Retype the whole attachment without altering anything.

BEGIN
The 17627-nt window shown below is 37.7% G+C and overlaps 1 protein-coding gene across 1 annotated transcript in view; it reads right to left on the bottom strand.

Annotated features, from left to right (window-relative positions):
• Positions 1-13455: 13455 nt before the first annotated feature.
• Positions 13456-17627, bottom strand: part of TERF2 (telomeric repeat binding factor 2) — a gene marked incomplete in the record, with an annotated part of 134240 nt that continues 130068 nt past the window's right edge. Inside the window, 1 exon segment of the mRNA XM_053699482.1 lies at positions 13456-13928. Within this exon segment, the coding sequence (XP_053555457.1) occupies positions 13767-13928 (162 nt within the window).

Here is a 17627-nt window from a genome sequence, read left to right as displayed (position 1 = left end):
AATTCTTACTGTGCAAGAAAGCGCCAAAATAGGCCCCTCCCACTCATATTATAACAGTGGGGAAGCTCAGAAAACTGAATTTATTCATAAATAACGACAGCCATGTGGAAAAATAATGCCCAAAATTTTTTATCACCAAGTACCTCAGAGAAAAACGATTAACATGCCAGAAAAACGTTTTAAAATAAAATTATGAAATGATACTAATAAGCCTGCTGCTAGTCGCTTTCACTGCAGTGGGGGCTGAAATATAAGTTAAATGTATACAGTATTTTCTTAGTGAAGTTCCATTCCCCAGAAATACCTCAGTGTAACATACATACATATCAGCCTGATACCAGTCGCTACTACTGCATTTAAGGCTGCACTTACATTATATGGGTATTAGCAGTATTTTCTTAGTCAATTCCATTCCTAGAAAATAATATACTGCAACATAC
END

The 17627-nt window shown below is 37.7% G+C and overlaps 1 protein-coding gene across 1 annotated transcript in view; it reads right to left on the bottom strand.

Annotated features, from left to right (window-relative positions):
• Positions 1-13455: 13455 nt before the first annotated feature.
• Positions 13456-17627, bottom strand: part of TERF2 (telomeric repeat binding factor 2) — a gene marked incomplete in the record, with an annotated part of 134240 nt that continues 130068 nt past the window's right edge. Inside the window, 1 exon segment of the mRNA XM_053699482.1 lies at positions 13456-13928. Within this exon segment, the coding sequence (XP_053555457.1) occupies positions 13767-13928 (162 nt within the window).

Here is a 17627-nt window from a genome sequence, read left to right as displayed (position 1 = left end):
AATTCTTACTGTGCAAGAAAGCGCCAAAATAGGCCCCTCCCACTCATATTATAACAGTGGGGAAGCTCAGAAAACTGAATTTATTCATAAATAACGACAGCCATGTGGAAAAATAATGCCCAAAATTTTTTATCACCAAGTACCTCAGAGAAAAACGATTAACATGCCAGAAAAACGTTTTAAAATAAAATTATGAAATGATACTAATAAGCCTGCTGCTAGTCGCTTTCACTGCAGTGGGGGCTGAAATATAAGTTAAATGTATACAGTATTTTCTTAGTGAAGTTCCATTCCCCAGAAATACCTCAGTGTAACATACATACATATCAGCCTGATACCAGTCGCTACTACTGCATTTAAGGCTGCACTTACATTATATGGGTATTAGCAGTATTTTCTTAGTCAATTCCATTCCTAGAAAATAATATACTGCAACATAC